Data from the Centers for Disease Control and Prevention (CDC) during the era of current TB therapy but prior to the HIV epidemic reported that 1.3 percent of all cases of TB were classified as miliary (8).The percentage of HIV-infected patients with miliary TB in one New York City hospital was 38 compared to 8 percent of non-HIV-infected patients with TB at the same institution (9,10). Patients with the lowest CD4 counts appear to have the highest risk for developing disseminated disease (11).

However, a significant percentage of patients have no demonstrable high risk condition for dissemination; so miliary tuberculosis should never be excluded as a clinical diagnosis because an underlying medical illness is absent.

In the pre-HIV era, the CDC reported that approximately 3 percent of African-Americans developed disseminated disease compared to less than half that rate in Caucasians (12). Our patient was Afro-American.

The differential diagnosis of febrile illness with miliary pattern may include: atypical mycobacteria, endemic fungi (histoplasmosis, coccidioidomycosis, blastomycosis, paracoccidioidomycosis), bacterial (legionella, nocardiosis, staph aureus, H influenza and other pyogenic bacterias, psittacosis, tularemia, bartonellosis, brucellosis, meliodosis), viral (varicella, cytomegalovirus, influenza, measles), parasitic(toxoplasmosis, strongyloidasis, schistosomiasis), neoplastic (lymphoma, lumphangitic spread of carcinoma, mesothelioma), and other diseases such as: sarcoidosis, amyloidosis, hypersensitivity pneumonitis, pneumoconioses, and foreign-body induced vasculitis related to IV drugs.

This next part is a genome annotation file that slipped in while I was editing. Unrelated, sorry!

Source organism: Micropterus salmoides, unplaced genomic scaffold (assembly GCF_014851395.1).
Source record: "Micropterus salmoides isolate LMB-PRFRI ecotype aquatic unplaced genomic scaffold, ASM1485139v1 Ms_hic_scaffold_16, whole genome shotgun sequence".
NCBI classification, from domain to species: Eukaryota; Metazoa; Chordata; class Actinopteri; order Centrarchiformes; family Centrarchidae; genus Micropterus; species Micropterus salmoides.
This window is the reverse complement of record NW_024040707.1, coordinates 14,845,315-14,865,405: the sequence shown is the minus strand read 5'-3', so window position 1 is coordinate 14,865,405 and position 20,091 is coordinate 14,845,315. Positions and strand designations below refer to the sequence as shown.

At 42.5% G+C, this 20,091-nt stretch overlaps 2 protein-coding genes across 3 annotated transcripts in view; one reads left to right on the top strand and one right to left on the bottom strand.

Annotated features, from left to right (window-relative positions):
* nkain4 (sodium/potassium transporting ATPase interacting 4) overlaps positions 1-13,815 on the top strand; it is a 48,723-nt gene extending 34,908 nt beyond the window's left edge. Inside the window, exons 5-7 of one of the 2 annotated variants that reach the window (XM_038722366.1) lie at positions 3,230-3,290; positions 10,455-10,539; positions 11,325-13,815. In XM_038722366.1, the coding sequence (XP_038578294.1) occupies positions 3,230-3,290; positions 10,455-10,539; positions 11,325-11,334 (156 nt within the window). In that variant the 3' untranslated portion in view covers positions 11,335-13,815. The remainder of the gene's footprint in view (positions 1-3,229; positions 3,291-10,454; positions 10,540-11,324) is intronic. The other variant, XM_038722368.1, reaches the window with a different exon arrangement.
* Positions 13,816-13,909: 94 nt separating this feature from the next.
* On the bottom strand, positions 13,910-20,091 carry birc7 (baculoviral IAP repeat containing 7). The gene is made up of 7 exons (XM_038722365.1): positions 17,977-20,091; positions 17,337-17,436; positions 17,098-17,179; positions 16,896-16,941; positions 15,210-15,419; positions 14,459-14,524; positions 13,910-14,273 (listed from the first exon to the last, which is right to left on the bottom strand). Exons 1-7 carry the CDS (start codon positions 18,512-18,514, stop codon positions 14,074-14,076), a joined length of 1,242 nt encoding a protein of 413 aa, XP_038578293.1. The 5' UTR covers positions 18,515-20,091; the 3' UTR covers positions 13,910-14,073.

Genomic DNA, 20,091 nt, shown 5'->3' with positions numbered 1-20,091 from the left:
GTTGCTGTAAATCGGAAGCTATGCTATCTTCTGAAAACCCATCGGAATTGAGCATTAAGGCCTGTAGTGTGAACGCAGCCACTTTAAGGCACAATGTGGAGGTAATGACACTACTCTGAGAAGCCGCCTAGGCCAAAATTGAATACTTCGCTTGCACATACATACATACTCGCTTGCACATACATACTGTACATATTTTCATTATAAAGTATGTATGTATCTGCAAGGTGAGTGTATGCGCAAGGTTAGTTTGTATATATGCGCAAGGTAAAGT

The classic appearance of miliary tuberculosis is a faint, reticulonodular infiltrate distributed fairly uniformly throughout the lung, and this miliary pattern may only become apparent days or weeks after presentation (13-18). High resolution computed tomography (HRCT) of the chest is more sensitive for miliary TB than plain chest radiography and has improved the diagnosis (19). Numerous, 2 to 3 mm nodules can be visualized, distributed throughout the lung. Septal thickening usually accompanies these nodules.

A miliary pattern on chest radiograph is not required for diagnosis confirmation, as approximately fifty percent of patients with a confirmed diagnosis of disseminated TB have a normal chest radiographs (13-17).

Pancytopenia should raise the miliary spectrum; this may be due to marrow infiltration alone or be a manifestation of an underlying hematologic disorder (13). Mortality has been reported to be as high as 100% if there is associated pancytopenia (20). This was probably an indicator of the mortality risk in our patient.

Histopathologic examination of tissues continues to play an important role in the rapid diagnosis of miliary TB, and liver biopsies have the highest yield compared to bone marrow biopsies and to transbronchial biopsies (13-17).

In an extensive review of the literature, less than thirty cases of a combined miliary pattern with ARDS were described (21).